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Mississippi State's CAVS Center helps Starkville police go high-tech with drones

 

MSU’s Dr. Daniel Carruth and Dr. Cindy Bethel, test the new Parrot AR Drone, as Starkville Police Department Lieutenant Mark Ballard observes. The drone, developed at MSU’s CAVS Center, will be used by the SPD’s SWAT team when testing is completed.

MSU’s Dr. Daniel Carruth and Dr. Cindy Bethel, test the new Parrot AR Drone, as Starkville Police Department Lieutenant Mark Ballard observes. The drone, developed at MSU’s CAVS Center, will be used by the SPD’s SWAT team when testing is completed. Photo by: Micah Green/Dispatch Staff

 

Sarah Fowler

 

 

The Starkville Police Department may soon be the envy of every law enforcement agency across the state. Thanks to a close partnership with Mississippi State University, the SPD will soon have three different state of the art robotics at its fingertips.  

 

The SPD has been working with the Center for Advanced Vehicular Systems for the past several years in a mutually beneficially relationship for both departments. The CAVS program is able to test cutting edge technology on the officers and, in turn, SPD has unparalleled access to robotics equipment like the Parrot AR Drone, the MMP 30, and the Husky A200, all three of which are currently being tested at the university.  

 

Lt. Mark Ballard, the team leader for SPD's SWAT team, and MSU's Dr. Daniel Carruth and Dr. Cindy Bethel have been working closely together in recent months in order to get their newest project off the ground, literally. The Parrot AR Drone is the newest robot ready to join the ranks at the SPD.  

 

The drone is a tele-operated quad-rotating helocopter that, once deemed operational for the SPD, will join the SWAT team on their missions. 

 

The drone is equipped with a camera and has the capability to become autonomous, or unmanned, once testing and programming are complete. The drone will then accompany the SWAT team on its missions, flying ahead of them into dangerous situations and serving as another team member, reporting in live time a visual description of what lies ahead.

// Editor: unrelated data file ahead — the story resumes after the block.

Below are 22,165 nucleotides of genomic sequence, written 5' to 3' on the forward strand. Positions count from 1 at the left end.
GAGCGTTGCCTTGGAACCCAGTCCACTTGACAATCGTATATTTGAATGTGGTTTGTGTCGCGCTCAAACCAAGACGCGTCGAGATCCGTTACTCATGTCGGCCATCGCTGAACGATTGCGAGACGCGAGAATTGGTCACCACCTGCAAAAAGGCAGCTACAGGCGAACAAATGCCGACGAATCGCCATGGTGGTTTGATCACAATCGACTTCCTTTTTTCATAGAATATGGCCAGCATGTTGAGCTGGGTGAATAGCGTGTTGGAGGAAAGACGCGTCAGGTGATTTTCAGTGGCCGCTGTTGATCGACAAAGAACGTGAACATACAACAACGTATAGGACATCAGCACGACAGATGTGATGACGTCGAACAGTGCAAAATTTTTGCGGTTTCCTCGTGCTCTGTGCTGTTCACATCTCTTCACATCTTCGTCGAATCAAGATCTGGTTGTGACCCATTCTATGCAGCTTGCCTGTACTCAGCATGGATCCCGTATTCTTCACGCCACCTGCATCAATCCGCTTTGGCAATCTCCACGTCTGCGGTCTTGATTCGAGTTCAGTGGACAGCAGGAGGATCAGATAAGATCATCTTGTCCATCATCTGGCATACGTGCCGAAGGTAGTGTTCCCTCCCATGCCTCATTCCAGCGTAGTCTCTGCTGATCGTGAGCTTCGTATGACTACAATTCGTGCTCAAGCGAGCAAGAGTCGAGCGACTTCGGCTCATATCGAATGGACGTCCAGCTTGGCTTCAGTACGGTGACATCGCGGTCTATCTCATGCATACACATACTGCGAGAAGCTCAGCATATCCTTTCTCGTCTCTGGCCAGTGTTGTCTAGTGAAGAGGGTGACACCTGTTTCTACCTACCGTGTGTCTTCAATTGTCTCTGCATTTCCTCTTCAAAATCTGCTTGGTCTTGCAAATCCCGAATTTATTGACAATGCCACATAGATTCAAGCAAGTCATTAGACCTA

Even with the state of the art advances, Dr. Bethel describes the drone as "expandable and affordable" for the police department. With an outer body made of lightweight Styrofoam, the Parrot AR Drone currently sells on Amazon for less than $300.  

 

The Parrot AR Drone is also ingrained with a flock mentality, meaning that other drones will follow the lead drone. Once testing and programming are complete, the SPD will have access to three drones.  

 

The drone is one of three new robotics devices that the university is testing for uses in tactical situations. In addition to the flying robot, the MMP 30 and the Husky are ground based, tank-like robots that give the operator an undeniable advantage.  

 

The Husky is an unmanned ground vehicle that is tele-operated with the option of being autonomous. Weighing around 100 lbs, the Husky has a maximum speed of 2.3 miles per hour and can handle all weather climates. It is also equipped with a night vision camera.  

 

The MMP 30 is a smaller, quieter version of the Husky that is faster and lower to the ground. Also equipped with a night vision camera, the MMP 30 can connect to a 3D camera and is perfect for uses in what Ballard describes as "fatal funnels."  

 

Ballard explained that often times when a SWAT team has to enter a building in search of a suspect, they encounter "fatal funnels", or hallways where it is near impossible to round a corner and approach a suspect without putting a law enforcement officer at risk. With the MMP 30, that risk is decidedly lowered as the robot provides reconnaissance capability and can also serve as a distraction device. Without the MMP 30, SWAT team members were forced to round a corner with their shields and a mirror stick to determine a suspect's location. With the MMP 30 having real time video, Ballard says the robot takes away the unknown.  

 

Both the MMP 30 and the Husky are manufactured by Clearpath Robotics and can cost up to $12,000 and $18,000 respectively.  

 

Ballard praised the efforts of the CAVS program and calls the robots a "true force multiplier." He says the CAVS program provides the university "total access to the tactical component from a research standpoint" and gives SPD " a new way of looking at what we do from an academic standpoint." 

 

All three robots are either funded through grants or internal university money through the Bagley College of Engineering Funds. They are provided at no cost to the police department.

 

Sarah Fowler covered crime, education and community related events for The Dispatch.

 

 

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